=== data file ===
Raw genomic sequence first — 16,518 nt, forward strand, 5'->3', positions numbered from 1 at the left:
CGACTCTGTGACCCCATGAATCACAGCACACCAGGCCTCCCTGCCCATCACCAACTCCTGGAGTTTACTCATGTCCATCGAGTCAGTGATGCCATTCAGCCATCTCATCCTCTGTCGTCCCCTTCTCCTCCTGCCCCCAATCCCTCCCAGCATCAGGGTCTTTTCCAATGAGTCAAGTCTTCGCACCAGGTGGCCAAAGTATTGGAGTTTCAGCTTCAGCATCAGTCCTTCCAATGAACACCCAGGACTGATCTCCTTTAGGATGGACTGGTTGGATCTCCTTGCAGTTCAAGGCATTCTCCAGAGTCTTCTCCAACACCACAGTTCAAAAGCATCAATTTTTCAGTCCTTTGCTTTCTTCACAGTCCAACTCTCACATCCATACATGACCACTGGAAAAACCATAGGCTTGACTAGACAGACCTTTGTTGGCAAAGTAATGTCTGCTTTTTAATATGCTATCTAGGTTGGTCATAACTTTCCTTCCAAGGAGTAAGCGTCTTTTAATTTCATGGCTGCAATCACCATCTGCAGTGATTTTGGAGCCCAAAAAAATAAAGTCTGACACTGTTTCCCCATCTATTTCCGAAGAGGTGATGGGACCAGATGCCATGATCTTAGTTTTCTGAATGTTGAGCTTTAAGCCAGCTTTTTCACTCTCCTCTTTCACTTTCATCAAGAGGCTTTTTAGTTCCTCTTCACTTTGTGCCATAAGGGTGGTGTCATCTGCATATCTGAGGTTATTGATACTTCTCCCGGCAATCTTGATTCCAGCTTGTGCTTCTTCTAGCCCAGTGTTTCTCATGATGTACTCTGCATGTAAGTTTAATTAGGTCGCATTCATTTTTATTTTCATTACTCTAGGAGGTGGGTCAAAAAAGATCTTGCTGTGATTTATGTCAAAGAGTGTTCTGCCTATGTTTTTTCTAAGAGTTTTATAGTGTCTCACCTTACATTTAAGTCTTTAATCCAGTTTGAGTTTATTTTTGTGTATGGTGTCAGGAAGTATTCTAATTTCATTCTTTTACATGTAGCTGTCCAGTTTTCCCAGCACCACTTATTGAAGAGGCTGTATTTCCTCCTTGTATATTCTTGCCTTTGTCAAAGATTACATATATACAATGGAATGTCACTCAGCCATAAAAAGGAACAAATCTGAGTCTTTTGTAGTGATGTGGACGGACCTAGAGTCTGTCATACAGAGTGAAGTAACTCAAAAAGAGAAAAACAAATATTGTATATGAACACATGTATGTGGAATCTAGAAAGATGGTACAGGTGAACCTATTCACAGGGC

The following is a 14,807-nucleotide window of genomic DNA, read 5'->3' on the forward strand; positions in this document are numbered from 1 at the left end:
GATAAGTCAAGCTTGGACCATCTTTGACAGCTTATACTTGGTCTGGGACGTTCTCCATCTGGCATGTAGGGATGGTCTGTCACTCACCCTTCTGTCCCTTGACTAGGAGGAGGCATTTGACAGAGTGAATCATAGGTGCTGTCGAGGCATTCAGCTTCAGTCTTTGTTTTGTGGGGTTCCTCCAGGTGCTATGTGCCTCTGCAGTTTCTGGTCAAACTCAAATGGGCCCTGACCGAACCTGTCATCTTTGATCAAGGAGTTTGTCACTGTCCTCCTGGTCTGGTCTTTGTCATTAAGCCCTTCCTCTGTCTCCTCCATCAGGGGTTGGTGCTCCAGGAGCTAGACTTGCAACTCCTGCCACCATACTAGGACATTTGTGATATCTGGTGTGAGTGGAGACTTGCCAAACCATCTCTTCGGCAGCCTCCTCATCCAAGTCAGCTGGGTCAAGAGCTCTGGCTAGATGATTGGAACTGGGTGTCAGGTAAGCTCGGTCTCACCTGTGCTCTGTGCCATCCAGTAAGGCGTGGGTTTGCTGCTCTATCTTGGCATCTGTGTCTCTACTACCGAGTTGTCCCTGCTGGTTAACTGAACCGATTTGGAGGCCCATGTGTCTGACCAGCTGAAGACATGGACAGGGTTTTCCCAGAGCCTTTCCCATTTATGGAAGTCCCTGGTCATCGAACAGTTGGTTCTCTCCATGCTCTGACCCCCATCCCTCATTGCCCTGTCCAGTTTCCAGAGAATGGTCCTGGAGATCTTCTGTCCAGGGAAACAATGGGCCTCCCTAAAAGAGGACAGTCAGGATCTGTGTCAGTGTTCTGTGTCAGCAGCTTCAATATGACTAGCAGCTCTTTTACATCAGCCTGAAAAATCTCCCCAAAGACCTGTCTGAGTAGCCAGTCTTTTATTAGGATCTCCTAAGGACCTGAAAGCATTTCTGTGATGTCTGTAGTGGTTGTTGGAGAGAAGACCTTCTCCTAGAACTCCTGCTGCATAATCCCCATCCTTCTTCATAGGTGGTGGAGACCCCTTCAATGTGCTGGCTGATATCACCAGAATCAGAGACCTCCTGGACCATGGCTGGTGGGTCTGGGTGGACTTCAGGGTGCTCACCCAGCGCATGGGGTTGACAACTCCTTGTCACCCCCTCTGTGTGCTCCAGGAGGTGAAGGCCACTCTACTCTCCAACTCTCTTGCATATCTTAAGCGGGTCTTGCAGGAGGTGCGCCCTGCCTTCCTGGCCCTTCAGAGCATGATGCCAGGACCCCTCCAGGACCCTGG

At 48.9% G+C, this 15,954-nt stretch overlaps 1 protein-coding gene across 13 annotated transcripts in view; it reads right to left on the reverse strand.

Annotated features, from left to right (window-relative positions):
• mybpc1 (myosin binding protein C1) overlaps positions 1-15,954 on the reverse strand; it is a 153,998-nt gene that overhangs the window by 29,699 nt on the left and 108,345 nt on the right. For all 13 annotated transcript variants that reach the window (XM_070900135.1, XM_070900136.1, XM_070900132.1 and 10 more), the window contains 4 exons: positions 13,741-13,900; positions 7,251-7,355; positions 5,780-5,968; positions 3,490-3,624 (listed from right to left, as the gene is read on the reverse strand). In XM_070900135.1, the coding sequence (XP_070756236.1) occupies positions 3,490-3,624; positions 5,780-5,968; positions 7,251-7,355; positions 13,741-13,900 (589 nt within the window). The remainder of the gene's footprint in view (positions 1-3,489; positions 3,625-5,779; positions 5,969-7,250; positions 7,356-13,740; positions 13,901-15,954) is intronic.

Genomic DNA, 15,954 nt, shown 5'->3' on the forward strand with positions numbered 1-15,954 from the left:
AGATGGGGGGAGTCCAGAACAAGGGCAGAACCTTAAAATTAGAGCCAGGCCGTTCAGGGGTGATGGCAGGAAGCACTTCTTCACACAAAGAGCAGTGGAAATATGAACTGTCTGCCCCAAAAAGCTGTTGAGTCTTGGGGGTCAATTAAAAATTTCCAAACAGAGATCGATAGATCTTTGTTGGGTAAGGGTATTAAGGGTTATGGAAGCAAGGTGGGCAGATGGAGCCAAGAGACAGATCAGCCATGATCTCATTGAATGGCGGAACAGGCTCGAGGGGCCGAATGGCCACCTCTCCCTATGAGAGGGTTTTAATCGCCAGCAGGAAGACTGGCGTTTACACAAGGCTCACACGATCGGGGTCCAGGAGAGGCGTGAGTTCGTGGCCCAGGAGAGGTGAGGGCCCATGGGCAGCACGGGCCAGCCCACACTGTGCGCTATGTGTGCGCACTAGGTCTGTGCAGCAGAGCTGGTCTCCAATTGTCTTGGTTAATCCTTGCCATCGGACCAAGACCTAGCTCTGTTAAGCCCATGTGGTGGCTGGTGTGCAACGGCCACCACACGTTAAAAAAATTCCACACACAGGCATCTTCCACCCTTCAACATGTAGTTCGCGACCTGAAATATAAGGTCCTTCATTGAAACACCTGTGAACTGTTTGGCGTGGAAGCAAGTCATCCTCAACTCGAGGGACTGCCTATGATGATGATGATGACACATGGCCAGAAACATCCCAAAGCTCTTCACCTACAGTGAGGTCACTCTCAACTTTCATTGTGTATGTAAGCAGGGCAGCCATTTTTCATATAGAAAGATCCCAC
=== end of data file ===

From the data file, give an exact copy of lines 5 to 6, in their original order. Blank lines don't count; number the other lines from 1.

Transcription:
At 48.9% G+C, this 15,954-nt stretch overlaps 1 protein-coding gene across 13 annotated transcripts in view; it reads right to left on the reverse strand.

Annotated features, from left to right (window-relative positions):